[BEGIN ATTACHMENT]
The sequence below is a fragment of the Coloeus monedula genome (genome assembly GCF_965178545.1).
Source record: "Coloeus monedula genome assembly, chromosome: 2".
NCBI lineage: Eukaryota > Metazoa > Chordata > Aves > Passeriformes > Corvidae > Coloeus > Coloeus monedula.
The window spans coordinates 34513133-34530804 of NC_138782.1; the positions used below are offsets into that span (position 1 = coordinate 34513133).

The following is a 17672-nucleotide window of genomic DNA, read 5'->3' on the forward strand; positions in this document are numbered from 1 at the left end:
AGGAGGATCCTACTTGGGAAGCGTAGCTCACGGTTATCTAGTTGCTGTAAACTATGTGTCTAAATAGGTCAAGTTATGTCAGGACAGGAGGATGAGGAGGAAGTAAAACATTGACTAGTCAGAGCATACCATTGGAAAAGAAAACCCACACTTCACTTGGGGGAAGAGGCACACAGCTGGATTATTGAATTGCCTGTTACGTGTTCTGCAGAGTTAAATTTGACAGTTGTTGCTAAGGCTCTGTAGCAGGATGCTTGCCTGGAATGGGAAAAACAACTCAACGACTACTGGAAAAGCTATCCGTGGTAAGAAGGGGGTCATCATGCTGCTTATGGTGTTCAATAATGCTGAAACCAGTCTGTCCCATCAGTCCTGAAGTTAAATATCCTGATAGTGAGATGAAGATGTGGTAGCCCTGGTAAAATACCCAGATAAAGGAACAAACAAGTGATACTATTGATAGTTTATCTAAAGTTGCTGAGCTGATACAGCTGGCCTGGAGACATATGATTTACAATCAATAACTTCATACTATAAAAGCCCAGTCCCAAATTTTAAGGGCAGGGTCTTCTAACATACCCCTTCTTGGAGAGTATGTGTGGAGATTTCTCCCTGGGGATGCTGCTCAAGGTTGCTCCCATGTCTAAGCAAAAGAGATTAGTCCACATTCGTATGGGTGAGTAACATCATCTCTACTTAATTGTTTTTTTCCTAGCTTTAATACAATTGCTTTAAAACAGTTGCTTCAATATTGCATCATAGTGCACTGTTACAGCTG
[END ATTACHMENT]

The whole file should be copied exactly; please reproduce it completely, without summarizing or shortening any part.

The sequence below is a fragment of the Coloeus monedula genome (genome assembly GCF_965178545.1).
Source record: "Coloeus monedula genome assembly, chromosome: 2".
NCBI lineage: Eukaryota > Metazoa > Chordata > Aves > Passeriformes > Corvidae > Coloeus > Coloeus monedula.
The window spans coordinates 34513133-34530804 of NC_138782.1; the positions used below are offsets into that span (position 1 = coordinate 34513133).

The following is a 17672-nucleotide window of genomic DNA, read 5'->3' on the forward strand; positions in this document are numbered from 1 at the left end:
AGGAGGATCCTACTTGGGAAGCGTAGCTCACGGTTATCTAGTTGCTGTAAACTATGTGTCTAAATAGGTCAAGTTATGTCAGGACAGGAGGATGAGGAGGAAGTAAAACATTGACTAGTCAGAGCATACCATTGGAAAAGAAAACCCACACTTCACTTGGGGGAAGAGGCACACAGCTGGATTATTGAATTGCCTGTTACGTGTTCTGCAGAGTTAAATTTGACAGTTGTTGCTAAGGCTCTGTAGCAGGATGCTTGCCTGGAATGGGAAAAACAACTCAACGACTACTGGAAAAGCTATCCGTGGTAAGAAGGGGGTCATCATGCTGCTTATGGTGTTCAATAATGCTGAAACCAGTCTGTCCCATCAGTCCTGAAGTTAAATATCCTGATAGTGAGATGAAGATGTGGTAGCCCTGGTAAAATACCCAGATAAAGGAACAAACAAGTGATACTATTGATAGTTTATCTAAAGTTGCTGAGCTGATACAGCTGGCCTGGAGACATATGATTTACAATCAATAACTTCATACTATAAAAGCCCAGTCCCAAATTTTAAGGGCAGGGTCTTCTAACATACCCCTTCTTGGAGAGTATGTGTGGAGATTTCTCCCTGGGGATGCTGCTCAAGGTTGCTCCCATGTCTAAGCAAAAGAGATTAGTCCACATTCGTATGGGTGAGTAACATCATCTCTACTTAATTGTTTTTTTCCTAGCTTTAATACAATTGCTTTAAAACAGTTGCTTCAATATTGCATCATAGTGCACTGTTACAGCTG